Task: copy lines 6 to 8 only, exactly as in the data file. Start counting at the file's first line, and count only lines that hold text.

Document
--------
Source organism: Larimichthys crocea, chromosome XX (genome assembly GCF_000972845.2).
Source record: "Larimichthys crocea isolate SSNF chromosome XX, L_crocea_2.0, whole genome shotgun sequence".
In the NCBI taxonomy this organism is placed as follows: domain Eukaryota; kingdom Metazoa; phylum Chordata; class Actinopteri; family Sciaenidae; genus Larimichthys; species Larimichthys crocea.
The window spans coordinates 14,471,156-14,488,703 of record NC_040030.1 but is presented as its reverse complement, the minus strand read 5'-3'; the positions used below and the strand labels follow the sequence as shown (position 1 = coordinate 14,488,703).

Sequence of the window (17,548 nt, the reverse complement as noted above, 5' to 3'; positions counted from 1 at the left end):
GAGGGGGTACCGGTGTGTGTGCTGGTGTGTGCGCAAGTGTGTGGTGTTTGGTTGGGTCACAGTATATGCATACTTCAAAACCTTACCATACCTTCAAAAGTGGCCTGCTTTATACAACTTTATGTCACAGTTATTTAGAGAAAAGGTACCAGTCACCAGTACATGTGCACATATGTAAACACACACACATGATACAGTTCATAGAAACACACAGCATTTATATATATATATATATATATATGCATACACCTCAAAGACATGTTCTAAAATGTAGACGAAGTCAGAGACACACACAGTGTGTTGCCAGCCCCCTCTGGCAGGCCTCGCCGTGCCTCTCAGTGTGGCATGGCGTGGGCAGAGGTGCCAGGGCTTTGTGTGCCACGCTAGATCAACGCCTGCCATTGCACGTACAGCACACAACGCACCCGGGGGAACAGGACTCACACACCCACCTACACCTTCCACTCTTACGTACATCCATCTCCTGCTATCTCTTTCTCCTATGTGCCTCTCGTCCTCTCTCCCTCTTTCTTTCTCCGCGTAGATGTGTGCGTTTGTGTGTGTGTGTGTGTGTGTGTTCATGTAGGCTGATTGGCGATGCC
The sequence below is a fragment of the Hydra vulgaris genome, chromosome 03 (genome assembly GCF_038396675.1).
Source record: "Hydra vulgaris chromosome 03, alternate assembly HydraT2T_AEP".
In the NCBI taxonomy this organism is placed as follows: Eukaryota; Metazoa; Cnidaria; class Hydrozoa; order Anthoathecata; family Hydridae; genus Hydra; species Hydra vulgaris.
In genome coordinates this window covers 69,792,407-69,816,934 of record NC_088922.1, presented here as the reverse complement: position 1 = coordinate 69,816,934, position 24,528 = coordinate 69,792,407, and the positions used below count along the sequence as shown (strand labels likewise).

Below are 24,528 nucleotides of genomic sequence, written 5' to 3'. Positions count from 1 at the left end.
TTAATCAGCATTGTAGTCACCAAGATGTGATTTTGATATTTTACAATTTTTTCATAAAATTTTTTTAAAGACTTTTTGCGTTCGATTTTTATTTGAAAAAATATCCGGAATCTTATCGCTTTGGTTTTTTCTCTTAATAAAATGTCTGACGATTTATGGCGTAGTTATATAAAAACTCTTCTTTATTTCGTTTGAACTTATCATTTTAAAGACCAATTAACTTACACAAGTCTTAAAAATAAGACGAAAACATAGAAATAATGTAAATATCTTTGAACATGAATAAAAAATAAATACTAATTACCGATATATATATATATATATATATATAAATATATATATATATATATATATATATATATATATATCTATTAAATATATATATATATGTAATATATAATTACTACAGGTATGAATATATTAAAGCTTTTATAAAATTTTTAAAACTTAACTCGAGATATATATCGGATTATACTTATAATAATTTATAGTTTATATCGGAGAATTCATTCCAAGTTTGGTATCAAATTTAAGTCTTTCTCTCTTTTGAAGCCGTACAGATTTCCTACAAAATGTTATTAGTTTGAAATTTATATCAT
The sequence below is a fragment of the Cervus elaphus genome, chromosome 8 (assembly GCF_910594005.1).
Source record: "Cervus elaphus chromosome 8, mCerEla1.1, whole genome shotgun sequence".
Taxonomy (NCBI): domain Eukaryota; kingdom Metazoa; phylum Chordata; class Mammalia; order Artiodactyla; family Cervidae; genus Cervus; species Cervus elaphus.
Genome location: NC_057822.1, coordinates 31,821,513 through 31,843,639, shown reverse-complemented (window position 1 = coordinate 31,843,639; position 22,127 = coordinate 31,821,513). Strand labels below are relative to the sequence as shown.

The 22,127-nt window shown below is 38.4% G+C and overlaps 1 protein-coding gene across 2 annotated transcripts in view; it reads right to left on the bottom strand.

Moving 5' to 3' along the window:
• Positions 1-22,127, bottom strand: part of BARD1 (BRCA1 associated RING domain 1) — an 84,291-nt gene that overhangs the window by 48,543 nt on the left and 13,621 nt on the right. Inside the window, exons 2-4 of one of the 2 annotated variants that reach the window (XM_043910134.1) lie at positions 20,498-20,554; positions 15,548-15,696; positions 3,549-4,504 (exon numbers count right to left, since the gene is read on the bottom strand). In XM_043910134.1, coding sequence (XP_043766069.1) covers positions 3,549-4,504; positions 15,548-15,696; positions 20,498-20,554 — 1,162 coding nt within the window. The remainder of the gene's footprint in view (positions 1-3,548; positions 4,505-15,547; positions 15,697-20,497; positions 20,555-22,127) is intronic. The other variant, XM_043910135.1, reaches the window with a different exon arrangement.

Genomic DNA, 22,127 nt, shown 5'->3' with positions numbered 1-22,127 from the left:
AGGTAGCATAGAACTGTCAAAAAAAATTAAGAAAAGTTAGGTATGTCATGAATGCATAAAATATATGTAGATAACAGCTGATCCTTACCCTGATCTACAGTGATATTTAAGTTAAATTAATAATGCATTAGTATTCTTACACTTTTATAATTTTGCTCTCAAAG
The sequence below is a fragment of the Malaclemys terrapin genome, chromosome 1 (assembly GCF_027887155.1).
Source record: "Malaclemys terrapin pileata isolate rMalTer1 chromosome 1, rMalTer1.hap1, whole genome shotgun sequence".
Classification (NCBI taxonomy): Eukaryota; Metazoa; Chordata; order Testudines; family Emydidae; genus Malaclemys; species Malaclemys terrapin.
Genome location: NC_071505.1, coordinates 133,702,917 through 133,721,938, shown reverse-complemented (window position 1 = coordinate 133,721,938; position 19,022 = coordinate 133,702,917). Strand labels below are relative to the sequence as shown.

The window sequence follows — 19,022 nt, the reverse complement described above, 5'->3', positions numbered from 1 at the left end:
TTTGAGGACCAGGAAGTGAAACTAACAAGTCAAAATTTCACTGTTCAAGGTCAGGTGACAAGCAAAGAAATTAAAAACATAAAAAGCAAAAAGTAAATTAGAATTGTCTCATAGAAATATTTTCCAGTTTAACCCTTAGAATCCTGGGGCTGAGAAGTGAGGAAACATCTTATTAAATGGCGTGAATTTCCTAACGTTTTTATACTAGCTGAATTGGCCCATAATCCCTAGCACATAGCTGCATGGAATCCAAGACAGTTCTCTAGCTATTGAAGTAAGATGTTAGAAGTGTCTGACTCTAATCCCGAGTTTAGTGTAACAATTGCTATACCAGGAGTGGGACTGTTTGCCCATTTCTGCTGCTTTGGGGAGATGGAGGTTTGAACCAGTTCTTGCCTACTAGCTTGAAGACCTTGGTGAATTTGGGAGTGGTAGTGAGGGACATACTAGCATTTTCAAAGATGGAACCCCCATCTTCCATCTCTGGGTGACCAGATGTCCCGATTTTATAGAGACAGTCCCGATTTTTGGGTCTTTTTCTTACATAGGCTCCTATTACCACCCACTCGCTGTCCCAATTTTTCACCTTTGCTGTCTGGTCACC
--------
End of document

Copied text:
GAGGGGGTACCGGTGTGTGTGCTGGTGTGTGCGCAAGTGTGTGGTGTTTGGTTGGGTCACAGTATATGCATACTTCAAAACCTTACCATACCTTCAAAAGTGGCCTGCTTTATACAACTTTATGTCACAGTTATTTAGAGAAAAGGTACCAGTCACCAGTACATGTGCACATATGTAAACACACACACATGATACAGTTCATAGAAACACACAGCATTTATATATATATATATATATATATGCATACACCTCAAAGACATGTTCTAAAATGTAGACGAAGTCAGAGACACACACAGTGTGTTGCCAGCCCCCTCTGGCAGGCCTCGCCGTGCCTCTCAGTGTGGCATGGCGTGGGCAGAGGTGCCAGGGCTTTGTGTGCCACGCTAGATCAACGCCTGCCATTGCACGTACAGCACACAACGCACCCGGGGGAACAGGACTCACACACCCACCTACACCTTCCACTCTTACGTACATCCATCTCCTGCTATCTCTTTCTCCTATGTGCCTCTCGTCCTCTCTCCCTCTTTCTTTCTCCGCGTAGATGTGTGCGTTTGTGTGTGTGTGTGTGTGTGTGTTCATGTAGGCTGATTGGCGATGCC
The sequence below is a fragment of the Hydra vulgaris genome, chromosome 03 (genome assembly GCF_038396675.1).
Source record: "Hydra vulgaris chromosome 03, alternate assembly HydraT2T_AEP".